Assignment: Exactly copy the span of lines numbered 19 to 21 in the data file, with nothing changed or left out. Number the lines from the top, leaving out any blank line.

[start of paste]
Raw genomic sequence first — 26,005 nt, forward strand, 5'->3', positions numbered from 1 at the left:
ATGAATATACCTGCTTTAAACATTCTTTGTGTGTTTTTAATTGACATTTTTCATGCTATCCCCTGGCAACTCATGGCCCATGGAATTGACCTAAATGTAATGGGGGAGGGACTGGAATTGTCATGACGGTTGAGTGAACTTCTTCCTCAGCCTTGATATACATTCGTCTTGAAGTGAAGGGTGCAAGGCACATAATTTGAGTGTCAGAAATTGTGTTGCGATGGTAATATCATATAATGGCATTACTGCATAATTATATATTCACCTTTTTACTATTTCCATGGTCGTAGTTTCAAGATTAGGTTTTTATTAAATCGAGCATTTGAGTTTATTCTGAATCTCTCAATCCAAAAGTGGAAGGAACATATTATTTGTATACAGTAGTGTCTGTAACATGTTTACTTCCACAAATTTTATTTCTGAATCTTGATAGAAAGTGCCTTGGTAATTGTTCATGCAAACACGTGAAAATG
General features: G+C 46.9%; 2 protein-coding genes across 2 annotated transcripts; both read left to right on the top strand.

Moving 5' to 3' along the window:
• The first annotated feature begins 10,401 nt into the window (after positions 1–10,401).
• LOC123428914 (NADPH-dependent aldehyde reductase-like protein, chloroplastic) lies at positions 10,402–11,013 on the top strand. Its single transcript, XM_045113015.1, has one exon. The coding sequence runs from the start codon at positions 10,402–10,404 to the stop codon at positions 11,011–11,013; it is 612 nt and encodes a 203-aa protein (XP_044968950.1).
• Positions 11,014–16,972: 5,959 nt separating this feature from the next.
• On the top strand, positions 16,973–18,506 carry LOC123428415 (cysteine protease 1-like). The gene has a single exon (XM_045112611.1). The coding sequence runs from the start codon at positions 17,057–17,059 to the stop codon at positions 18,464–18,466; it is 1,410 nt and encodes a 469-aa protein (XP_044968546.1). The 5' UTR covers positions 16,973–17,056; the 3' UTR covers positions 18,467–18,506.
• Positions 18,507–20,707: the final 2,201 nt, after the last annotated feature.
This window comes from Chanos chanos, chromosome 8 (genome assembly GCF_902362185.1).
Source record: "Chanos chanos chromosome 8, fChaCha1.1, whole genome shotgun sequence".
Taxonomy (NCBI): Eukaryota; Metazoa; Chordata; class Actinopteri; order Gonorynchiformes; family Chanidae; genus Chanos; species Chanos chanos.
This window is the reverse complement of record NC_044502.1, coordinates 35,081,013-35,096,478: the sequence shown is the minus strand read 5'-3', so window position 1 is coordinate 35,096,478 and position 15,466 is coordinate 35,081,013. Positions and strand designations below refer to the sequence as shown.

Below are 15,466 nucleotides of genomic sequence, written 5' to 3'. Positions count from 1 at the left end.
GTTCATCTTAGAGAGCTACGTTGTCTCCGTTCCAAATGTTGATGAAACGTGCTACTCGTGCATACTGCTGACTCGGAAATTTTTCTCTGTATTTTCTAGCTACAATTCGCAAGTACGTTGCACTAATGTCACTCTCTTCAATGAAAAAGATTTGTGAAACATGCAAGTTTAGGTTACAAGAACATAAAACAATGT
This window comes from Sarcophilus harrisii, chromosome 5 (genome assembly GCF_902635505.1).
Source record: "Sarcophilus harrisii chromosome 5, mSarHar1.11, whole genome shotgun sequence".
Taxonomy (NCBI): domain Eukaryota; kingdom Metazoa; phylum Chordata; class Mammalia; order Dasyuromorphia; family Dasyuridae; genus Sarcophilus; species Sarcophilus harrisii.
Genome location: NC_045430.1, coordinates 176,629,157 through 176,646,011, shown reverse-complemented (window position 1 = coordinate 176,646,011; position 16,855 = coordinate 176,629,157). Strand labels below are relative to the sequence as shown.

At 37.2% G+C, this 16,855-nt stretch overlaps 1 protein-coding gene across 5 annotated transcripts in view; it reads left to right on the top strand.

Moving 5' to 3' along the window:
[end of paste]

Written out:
Genome location: NC_045430.1, coordinates 176,629,157 through 176,646,011, shown reverse-complemented (window position 1 = coordinate 176,646,011; position 16,855 = coordinate 176,629,157). Strand labels below are relative to the sequence as shown.

At 37.2% G+C, this 16,855-nt stretch overlaps 1 protein-coding gene across 5 annotated transcripts in view; it reads left to right on the top strand.

Moving 5' to 3' along the window: